Saturday, August 10, 2019

Aspects of Connected Speech - part 2 . research Thesis

Aspects of Connected Speech - part 2 . research - Thesis Example w?l] (ii) ‘No. I don’t think I will.’ Daniel: [w?l l l?s?n dn liv ?m ma? b?laf] (iii) ‘Well! Listen. Don’t leave on my behalf.’ [a? k? ?tz? ?ba?t? a?m ju? ?n? a? p s pas b?ha?nd ?s dn? ju das] (iv) ‘I think its about time you and I put this past behind us - don’t you Darc?’ [ lis? ste? f r? ?bde? drk w mi? j? ?m br h?] (v) ‘At least stay for a birthday drink with me and Bridg huh.’ Mark: [ba? brt] (vi) ‘Bye bridget’ Bridget: [mak] (vii) ‘Mark’ [wa? r ? ju h] (viii) ‘Why are you here?’ Daniel: [br a? s t?l? u wa j? a?m h] (ix) ‘Bridg I just told you why I’m here.’ [wa? w?z ma? wk? dasi h] (x) ‘Why was Mark wanker Darcy here?’ [ bl?di h?l we ? m?n?t hiz b?k] (xi) ‘Oh! Bloody hell! Wait a minute. He’s back.’ Mark: [?lra kliv r ? a?tsa?d] (xii) ‘Alright Cleaver, outside.’ Daniel: [a?m s?ri] (xiii) ‘Iâ€⠄¢m sorry?’ Mark: [a?tsa?d] (xiv) ‘Outside!’ Daniel: [d a? br ma? ?jul?m p?st?lz ? ma? s?d] (xv) ‘Should I bring my dualing pistols or my sword?’ [?lra h?l] (xvi) ‘Alright. ... The adjustment of the final nasal /n/ in ‘on’ to the bilabial articulation of /m/ in ‘my’ [?m ma?] in line (iii) is an instance of phonemic assimilation; the phoneme /n/ becomes the phoneme /m/ and thus shares the same attributes or features as the bilabial articulation of /m/. In this case, there is a single articulation of /m/ but it is lengthened in accordance with the final /m/ of the modified ‘on’ and the following initial /m/ of ‘my’. If the sound was not lengthened it would be heard as [?m a?], which is not considered natural to a native speaker of English. In line (v) we find another such assimilation with the words ‘and Bridg’, in which case the /d/ of ‘and’ is first dropped and the alveolar nasal /n/ assimilates with the following bilabial stop /b/; thus we find [?m br] instead of [?n br]. Similarly, phonemic assimilation is apparent in line (xv), which shows the final phoneme velar nasal /?/ in à ¢â‚¬Ëœdueling’ changing to the bilabial articulation of the initial bilabial /p/ in ‘pistols’ [?jul?m p?st?lz]; the nasal /?/ therefore shares the same attributes as the bilabial articulation of /p/. In line (ix) [t?l? u] we find further evidence of assimilation; this time however, it is likely the final alveolar /d/ of ‘told’ has assimilated in anticipation of the word initial palatal approximant /j/ of ‘you’ but because ‘you’ is unstressed the phonemes /d/ and /j/ have combined (coalesced) to arrive at [t?l? u]. This would be unlikely to happen if the word ‘you’ was stressed, wherein we would probably hear [t?l? ju]. In line (xv) we find further evidence of coalescent assimilation but this time within a word rather than across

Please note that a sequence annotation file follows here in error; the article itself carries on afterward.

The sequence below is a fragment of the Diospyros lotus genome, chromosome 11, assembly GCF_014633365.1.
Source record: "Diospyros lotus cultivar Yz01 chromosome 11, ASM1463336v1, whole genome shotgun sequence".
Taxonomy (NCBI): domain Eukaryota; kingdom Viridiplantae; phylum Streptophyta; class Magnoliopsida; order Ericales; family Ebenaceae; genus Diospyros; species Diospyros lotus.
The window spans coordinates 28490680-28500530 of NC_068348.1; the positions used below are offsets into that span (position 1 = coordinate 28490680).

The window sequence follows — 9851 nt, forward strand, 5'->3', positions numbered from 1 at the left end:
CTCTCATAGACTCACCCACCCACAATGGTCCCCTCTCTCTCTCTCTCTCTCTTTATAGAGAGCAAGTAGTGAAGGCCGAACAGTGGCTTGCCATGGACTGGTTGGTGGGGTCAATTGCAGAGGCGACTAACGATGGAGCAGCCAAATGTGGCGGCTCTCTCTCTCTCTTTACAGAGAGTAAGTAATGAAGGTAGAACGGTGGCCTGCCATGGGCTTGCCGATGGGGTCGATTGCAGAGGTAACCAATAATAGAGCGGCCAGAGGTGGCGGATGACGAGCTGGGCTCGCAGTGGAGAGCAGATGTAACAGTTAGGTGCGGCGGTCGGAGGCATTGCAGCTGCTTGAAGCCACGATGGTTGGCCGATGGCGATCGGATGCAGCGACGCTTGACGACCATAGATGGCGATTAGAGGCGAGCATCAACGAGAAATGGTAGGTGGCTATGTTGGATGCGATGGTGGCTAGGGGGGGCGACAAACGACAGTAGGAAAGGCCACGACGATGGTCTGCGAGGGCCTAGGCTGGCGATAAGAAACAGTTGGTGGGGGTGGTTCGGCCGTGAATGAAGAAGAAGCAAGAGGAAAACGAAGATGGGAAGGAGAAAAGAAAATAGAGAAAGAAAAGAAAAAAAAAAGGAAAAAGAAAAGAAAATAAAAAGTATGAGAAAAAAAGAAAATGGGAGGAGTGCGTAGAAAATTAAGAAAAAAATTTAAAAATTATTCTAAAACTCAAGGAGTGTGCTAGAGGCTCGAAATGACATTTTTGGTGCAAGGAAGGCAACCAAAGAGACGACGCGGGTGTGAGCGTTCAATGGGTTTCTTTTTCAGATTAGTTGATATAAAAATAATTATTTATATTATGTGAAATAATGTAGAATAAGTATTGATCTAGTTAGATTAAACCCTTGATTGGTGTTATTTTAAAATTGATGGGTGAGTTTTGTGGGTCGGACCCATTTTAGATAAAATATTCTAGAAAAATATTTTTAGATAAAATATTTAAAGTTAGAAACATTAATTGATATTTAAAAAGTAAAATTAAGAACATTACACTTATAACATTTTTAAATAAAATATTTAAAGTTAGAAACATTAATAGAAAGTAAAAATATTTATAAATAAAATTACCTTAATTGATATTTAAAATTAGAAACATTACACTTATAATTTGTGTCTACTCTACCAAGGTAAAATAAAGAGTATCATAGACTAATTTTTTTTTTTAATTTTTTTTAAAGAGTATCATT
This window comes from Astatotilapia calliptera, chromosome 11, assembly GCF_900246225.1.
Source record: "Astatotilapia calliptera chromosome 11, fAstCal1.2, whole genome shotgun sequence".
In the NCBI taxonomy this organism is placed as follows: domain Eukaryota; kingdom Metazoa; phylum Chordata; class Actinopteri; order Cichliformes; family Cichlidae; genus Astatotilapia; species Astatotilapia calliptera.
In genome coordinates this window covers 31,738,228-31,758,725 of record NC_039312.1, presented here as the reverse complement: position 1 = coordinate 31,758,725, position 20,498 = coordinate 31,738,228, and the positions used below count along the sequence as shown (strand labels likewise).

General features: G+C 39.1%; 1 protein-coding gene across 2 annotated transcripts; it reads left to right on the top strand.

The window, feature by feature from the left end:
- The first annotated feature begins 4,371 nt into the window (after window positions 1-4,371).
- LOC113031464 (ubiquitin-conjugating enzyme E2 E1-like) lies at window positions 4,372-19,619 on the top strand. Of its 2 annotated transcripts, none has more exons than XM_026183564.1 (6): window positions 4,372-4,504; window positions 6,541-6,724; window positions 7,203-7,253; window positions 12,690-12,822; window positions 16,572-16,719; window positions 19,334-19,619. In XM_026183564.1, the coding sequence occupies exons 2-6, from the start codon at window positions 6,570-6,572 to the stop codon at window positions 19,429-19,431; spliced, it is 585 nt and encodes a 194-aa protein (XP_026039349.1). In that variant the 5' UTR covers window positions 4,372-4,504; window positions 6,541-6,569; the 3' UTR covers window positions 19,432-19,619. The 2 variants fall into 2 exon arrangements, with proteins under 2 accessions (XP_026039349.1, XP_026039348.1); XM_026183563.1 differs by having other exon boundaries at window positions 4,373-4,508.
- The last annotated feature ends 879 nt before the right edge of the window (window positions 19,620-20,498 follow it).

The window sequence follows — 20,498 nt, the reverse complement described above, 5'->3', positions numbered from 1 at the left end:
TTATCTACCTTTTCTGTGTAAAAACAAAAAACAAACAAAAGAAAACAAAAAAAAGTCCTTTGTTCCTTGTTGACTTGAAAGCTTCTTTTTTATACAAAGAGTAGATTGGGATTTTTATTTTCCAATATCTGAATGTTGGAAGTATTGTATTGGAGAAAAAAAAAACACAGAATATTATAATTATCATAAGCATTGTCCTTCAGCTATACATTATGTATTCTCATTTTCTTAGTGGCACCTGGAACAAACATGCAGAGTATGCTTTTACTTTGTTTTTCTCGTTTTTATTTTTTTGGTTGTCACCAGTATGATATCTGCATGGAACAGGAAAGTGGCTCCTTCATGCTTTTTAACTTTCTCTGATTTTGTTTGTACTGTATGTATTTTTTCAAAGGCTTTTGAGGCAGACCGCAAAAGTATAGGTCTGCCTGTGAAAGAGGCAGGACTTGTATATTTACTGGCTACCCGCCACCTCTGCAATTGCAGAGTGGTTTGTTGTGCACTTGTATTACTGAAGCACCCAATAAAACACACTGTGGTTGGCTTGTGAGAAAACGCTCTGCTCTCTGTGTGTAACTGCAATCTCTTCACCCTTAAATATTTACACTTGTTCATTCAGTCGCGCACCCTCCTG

No comments:

Post a Comment

Note: Only a member of this blog may post a comment.